Faro, Algarve

Marking the entrance to Faro’s old town is Arco da Vila, built in 1812. It also contains a statue of St. Thomas of Aquinas. The building actually sits on top of a historic Arab entrance part of the old Muslim walls which you can still spot.

Faro, Algarve

The Roman Catholic Sé Cathedral, dating back to the 13th century, spots a mixture of Gothic, Renaissance and Baroque features. Today, only the bell tower and two of its chapels are still original. The rest of the complex was destroyed by an earthquake in 1755 and later reconstructed.

Through the cathedral, you can access a museum that among other relics includes a shrine build entirely of bones dating back to the 18th century.

Igreja do Carmo, Faro, Algarve

Located outside of the old town, the stunning Carmelite church Igreja do Carmo with its baroque facade and twin bell towers is a stunning piece dating back to the 18th century. It is indeed regarded to be one of the most beautiful churches on the Algarve.

The church is home to a large bone chapel at the back end of the church. Here, the walls are covered with the skulls and bones of more than one thousand Carmelite monks.

Faro, Algarve

Faro, Algarve

Faro, Algarve

Faro, Algarve

Faro, Algarve

Both inside and around the old town, a number of small shaded streets lined with shops and cafes invite for a leisurely stroll. Make sure you sit down at one of the cafes and have one (or two) of the famous Pastais de Nata.

 

Head over to Loule

Loule, Algarve, Portugal

This small town some 20 kilometres away from the coastline is a favourite spot for locals and tourists alike, offering a lovely small historic core.

Loule, Algarve, Portugal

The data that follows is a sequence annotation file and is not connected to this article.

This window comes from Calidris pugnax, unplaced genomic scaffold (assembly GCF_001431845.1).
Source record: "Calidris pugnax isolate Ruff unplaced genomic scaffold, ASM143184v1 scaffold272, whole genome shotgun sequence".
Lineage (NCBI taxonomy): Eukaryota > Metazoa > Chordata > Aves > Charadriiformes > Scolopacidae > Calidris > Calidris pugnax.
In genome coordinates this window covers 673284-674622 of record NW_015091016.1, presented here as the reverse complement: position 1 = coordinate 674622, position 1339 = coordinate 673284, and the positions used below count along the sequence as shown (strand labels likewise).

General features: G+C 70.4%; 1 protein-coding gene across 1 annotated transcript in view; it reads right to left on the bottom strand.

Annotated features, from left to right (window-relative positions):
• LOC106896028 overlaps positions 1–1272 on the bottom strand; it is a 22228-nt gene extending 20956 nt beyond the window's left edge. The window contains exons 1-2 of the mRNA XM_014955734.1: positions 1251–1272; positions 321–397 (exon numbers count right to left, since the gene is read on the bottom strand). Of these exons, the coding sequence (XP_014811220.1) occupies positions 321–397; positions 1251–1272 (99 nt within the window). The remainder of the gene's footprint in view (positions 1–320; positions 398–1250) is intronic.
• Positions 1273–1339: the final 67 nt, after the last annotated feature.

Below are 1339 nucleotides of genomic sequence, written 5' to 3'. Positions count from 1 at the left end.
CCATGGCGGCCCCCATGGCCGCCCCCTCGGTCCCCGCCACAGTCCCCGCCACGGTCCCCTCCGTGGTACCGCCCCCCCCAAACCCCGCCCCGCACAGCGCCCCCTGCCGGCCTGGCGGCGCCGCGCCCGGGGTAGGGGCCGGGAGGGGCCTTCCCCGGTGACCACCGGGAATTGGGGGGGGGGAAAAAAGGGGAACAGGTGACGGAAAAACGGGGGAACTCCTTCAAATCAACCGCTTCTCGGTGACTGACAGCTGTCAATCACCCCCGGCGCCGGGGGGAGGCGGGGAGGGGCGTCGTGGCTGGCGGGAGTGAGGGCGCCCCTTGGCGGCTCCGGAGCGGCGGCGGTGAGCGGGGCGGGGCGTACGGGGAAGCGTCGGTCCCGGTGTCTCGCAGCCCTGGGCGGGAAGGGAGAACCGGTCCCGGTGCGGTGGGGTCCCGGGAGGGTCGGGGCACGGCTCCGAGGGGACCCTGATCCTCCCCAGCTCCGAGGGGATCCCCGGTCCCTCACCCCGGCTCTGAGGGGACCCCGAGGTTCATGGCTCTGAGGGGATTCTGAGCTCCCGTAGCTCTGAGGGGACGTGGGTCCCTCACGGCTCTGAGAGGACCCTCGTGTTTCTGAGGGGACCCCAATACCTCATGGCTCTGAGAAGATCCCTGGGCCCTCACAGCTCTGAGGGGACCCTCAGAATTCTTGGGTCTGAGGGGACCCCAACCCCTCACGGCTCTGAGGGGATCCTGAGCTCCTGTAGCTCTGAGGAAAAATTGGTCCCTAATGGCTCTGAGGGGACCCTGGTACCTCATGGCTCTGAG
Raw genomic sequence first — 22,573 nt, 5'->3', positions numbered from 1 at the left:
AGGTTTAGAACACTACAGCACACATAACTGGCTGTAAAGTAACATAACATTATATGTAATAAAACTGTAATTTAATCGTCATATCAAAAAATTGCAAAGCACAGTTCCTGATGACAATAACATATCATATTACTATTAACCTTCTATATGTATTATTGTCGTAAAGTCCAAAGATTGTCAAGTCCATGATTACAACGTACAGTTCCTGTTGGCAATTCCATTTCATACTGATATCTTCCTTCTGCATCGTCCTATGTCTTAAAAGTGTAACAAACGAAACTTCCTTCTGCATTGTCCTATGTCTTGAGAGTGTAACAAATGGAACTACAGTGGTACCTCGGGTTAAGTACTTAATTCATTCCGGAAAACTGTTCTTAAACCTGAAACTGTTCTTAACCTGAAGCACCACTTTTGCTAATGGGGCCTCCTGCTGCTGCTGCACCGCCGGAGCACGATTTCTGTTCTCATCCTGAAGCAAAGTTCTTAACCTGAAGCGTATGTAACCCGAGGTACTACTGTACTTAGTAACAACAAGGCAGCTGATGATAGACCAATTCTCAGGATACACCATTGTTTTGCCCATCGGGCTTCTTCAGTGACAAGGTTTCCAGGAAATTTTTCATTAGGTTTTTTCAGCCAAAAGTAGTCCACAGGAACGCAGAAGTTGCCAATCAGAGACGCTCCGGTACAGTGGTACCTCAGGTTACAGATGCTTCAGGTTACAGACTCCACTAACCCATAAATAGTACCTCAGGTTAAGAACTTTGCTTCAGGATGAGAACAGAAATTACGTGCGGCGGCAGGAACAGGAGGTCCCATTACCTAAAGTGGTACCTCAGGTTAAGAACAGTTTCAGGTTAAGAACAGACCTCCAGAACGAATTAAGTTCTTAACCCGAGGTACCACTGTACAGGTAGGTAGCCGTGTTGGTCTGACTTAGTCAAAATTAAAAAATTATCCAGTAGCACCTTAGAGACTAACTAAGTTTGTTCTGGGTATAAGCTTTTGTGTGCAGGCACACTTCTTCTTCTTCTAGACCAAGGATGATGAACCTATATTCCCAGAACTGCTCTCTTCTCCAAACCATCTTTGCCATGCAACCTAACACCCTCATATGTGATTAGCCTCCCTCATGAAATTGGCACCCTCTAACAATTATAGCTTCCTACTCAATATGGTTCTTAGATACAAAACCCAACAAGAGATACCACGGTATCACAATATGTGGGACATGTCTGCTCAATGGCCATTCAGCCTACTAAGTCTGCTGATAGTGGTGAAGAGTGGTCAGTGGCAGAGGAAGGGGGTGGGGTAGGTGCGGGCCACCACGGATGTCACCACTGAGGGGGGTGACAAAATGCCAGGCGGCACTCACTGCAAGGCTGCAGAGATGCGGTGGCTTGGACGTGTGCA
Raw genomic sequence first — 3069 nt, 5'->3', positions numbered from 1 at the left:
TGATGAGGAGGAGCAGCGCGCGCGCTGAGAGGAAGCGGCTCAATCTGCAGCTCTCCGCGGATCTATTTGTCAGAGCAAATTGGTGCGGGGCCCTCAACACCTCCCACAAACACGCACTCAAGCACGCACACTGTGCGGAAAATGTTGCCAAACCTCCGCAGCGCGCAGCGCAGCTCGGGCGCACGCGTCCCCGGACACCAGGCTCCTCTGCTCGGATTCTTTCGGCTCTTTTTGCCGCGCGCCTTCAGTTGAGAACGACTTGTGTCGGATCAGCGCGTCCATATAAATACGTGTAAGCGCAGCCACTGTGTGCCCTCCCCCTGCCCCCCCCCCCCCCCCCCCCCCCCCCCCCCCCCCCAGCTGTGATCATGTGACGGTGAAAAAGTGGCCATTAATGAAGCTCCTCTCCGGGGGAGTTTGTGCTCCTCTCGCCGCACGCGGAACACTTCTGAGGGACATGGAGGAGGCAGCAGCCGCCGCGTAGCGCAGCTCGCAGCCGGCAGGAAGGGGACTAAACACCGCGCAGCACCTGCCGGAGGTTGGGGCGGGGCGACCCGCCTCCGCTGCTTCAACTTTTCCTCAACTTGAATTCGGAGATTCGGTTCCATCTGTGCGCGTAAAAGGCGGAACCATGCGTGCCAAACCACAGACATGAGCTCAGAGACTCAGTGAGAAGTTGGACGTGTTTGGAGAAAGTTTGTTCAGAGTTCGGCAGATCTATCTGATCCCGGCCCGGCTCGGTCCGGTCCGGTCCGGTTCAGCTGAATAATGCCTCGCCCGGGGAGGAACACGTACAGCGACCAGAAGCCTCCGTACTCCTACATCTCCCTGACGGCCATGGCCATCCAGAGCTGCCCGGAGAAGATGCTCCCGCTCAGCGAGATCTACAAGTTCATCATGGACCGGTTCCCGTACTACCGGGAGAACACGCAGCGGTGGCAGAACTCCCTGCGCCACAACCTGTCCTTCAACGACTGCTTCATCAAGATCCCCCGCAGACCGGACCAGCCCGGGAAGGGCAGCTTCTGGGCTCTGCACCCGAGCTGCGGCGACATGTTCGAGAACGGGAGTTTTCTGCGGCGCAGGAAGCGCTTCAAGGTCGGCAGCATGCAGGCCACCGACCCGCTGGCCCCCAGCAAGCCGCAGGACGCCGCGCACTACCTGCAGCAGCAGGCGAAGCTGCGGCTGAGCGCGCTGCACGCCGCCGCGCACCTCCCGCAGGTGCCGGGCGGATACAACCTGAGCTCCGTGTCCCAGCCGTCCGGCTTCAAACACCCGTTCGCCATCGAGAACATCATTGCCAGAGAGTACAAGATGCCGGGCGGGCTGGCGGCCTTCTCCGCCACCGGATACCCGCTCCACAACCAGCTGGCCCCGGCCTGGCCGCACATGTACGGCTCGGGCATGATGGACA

Loule, Algarve, Portugal

The most prominent building no question is the huge covered market building, boasting a distinctive Arabic influence. Inside, you will find lots of stalls selling local produce and the market is extended outside on Saturdays.

Loule, Algarve, Portugal

Other interesting sites in town are the cute town hall, the castle of Loule with nearby chapel of Our Lady of Conception ( Nossa Senhora da Conceição) and the church of St. Clemente (Igreja Matriz de São Clemente).

 

Stop by Igreja de Sao Lourenco de Almancil

This beautiful little church is located right between Faro and the village of Vilamoura. Dating back to the 17th century, the cute little church spots some interesting characteristics such as the outside staircase leading to the bell tower.

Igreja de Sao Lourenco de Almancil, Algarve

However, the most stunning part is the interior, entirely clad in the characteristic blue azulejo tiles of Portugal. It’s a really stunning view – unfortunately no photos are allowed inside, and there is also a €2 entrance fee.

 

And here are some final information about best times to visit and how to best get around Algarve.

How to get to the Algarve / Vilamoura

Your best choice getting to Algarve will be to fly into Faro airport.

The airport is just a few kilometres from the centre of Faro whilst you will reach the various villages along the coast between 30 minutes (Vilamoura) to just under two hours (Lagos) by car.

There is also a train running along the Algarve, connecting most of the major towns. However, travelling by public transport along the coast is not really convenient. Your best choice really is to have your own rental car.

 

What is the best time to visit the Algarve

Apart from the winter months, which can be unpredictable with a relatively high number of rainy days, the Algarve is a region that is suitable for beach holidays from around May until September.

The area enjoys more than 3,000 hours of sun each year. Temperatures are relatively contained in summer (the average is 28°C) thanks to the winds blowing from the Atlantic and usually warm and sunny during Spring and Autumn.

During winter, the average temperature is a mild 16°C but as said before, there is a high chance it might rain.

July and August is peak season when the area is packed and prices are the highest.

 

Have you been to the Algarve yet? Let me know about your experiences.